Earlier this month, the Occupational Safety and Health Administration (OSHA) imposed fines for several different Texas-based food processing companies as a result of health and safety violations. Although the fines were minimal in comparison to some of the larger ones given out in the past, they were still a wake-up call to food processing companies trying to cut corners. Here we’ll take a closer look at a few of the Texas companies fined by the OSHA and reveal what they did, or didn’t do, to receive these fines.
One of the companies fined by the OSHA was BCW Foods Inc., which is a food processing company based in Dallas, Texas. OSHA cited them with a total of 12 safety violations and one serious health violation. They were first alerted to BCW Foods Inc. after a worker became trapped in a blending mixer machine while performing routine cleaning and maintenance work. Thankfully, nothing happened to the worker, but this raised eyebrows in regards to the level of safety by BCW Foods Inc. employees. Once the OSHA carried out an inspection of the premises, they found 12 safety and 1 health violation.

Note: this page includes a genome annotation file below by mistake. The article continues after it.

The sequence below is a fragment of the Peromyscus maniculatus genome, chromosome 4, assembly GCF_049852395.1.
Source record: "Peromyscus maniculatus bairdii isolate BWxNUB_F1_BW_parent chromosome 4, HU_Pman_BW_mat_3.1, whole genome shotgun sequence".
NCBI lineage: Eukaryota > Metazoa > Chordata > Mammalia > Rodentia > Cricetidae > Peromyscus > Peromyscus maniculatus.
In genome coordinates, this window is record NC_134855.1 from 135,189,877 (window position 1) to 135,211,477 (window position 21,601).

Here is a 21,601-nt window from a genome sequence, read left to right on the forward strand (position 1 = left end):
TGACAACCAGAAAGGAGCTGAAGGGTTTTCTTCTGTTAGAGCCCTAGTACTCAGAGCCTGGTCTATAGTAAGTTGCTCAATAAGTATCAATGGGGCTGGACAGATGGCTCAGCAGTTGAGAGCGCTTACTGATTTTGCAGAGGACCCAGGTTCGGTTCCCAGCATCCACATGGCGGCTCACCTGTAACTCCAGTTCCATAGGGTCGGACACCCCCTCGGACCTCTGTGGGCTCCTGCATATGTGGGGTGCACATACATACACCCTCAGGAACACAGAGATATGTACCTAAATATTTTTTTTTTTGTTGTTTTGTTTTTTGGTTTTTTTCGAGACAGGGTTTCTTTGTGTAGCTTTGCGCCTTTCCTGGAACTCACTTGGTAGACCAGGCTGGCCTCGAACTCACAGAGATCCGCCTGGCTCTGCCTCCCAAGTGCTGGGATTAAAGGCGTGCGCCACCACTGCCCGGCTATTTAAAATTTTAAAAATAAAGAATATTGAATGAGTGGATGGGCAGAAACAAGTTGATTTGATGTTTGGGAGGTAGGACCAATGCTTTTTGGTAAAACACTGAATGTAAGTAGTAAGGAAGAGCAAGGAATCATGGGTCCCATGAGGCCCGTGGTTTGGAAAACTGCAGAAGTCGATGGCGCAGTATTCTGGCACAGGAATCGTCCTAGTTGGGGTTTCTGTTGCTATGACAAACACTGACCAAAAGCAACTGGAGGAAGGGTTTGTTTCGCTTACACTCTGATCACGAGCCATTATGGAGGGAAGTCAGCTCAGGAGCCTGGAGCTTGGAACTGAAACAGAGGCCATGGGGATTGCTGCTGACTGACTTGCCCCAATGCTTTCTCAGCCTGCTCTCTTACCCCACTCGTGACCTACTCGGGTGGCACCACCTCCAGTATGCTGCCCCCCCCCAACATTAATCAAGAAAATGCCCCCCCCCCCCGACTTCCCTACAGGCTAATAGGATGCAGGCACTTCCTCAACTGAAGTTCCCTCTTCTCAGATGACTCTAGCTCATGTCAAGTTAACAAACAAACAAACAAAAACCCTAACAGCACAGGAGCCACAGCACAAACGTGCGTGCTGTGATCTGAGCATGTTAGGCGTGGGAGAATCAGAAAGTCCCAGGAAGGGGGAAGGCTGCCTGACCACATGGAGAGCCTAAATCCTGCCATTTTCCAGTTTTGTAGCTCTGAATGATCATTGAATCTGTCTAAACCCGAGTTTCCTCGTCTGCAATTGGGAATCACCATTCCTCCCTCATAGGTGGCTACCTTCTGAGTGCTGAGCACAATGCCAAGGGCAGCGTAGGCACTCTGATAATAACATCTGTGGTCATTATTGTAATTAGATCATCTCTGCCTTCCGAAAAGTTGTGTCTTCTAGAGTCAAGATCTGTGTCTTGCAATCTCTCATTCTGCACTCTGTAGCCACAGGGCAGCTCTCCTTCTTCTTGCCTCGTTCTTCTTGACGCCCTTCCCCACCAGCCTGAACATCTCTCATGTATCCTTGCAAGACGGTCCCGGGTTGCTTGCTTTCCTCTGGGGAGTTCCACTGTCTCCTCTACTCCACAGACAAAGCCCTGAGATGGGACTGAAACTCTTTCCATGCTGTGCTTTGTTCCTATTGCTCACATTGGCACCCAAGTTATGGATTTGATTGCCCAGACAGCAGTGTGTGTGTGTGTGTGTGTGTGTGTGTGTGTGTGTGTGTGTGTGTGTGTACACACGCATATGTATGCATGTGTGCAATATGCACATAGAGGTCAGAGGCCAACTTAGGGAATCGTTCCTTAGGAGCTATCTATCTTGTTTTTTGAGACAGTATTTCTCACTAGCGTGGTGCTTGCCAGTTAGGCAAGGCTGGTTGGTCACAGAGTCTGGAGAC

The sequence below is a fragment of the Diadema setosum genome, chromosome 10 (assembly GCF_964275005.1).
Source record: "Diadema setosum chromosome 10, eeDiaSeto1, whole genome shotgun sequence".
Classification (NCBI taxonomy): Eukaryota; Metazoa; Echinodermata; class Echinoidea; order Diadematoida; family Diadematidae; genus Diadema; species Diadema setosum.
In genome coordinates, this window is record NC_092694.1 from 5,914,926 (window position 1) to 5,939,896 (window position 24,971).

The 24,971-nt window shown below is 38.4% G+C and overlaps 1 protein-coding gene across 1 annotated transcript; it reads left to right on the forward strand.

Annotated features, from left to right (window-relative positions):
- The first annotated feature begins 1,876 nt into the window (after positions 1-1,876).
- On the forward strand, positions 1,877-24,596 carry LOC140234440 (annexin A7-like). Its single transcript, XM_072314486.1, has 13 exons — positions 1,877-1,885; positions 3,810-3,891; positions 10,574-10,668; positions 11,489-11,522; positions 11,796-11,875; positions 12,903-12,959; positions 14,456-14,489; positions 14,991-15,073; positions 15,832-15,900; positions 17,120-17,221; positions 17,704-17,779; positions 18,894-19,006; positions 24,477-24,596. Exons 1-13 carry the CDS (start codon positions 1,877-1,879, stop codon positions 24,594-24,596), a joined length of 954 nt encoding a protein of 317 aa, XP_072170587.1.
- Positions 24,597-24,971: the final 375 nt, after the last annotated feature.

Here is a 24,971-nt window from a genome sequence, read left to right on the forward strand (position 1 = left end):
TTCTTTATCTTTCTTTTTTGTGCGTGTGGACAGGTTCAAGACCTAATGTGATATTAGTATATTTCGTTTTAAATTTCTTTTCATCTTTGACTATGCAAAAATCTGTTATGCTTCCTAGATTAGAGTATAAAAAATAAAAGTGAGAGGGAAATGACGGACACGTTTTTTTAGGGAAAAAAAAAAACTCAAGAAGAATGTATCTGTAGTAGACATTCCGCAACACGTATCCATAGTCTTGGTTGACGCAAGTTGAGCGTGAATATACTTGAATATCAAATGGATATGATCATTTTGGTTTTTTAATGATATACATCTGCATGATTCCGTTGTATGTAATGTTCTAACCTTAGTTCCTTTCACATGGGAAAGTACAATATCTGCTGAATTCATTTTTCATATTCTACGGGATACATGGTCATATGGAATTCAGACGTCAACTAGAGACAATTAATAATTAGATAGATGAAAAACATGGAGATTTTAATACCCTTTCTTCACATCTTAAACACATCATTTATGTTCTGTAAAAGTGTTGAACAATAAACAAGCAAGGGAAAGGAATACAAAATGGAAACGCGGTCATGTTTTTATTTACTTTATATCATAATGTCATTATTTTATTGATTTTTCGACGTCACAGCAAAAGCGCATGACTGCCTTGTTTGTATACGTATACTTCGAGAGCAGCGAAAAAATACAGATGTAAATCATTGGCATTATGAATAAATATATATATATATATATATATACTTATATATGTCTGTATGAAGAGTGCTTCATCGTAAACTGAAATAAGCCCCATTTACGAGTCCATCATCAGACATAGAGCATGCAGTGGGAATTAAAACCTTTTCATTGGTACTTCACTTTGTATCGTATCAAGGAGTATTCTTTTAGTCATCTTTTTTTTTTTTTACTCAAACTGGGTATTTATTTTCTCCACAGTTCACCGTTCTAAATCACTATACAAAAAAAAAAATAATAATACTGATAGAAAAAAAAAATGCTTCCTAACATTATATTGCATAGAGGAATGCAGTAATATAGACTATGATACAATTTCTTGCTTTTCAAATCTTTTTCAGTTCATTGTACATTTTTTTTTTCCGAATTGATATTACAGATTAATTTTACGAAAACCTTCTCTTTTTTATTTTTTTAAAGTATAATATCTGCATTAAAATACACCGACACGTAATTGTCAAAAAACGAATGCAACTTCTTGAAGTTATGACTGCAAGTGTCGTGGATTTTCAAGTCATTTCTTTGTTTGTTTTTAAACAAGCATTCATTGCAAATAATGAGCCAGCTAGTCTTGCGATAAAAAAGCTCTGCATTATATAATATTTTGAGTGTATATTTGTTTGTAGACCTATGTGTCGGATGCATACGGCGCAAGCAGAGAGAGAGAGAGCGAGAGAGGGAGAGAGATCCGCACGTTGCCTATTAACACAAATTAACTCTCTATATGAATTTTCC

As a result of the violations discovered by OSHA, BCW Foods Inc. was fined roughly $54,000. While this isn’t enough to cause any serious disruption in their business, it will hopefully get them on the right track to improving the level of safety in their workplace. Anytime a company is fined, no matter how large or small, they are placed under a magnifying glass for others to see.
Another company under the limelight for all the wrong reasons is Five Star Custom Foods Ltd., which is a food processing company based in Fort Worth, Texas. The OSHA cited the company for an accumulative total of 25 health and safety violations. According to the report, Five Star Custom Foods Ltd. operated heavy machinery in ways that may have caused serious injury or death to their employees. In addition, they failed to adhere to good engineering practices set forth by the industry.
Both of these fines are relatively new, so it may take some time before the companies make changes to their operating practices. However, anytime serious safety violations are found, it’s critical for the company to take immediate action to fix the problem. A serious safety violation is defined as a negligent act that may cause the death of a worker, and that’s nothing to mess around with.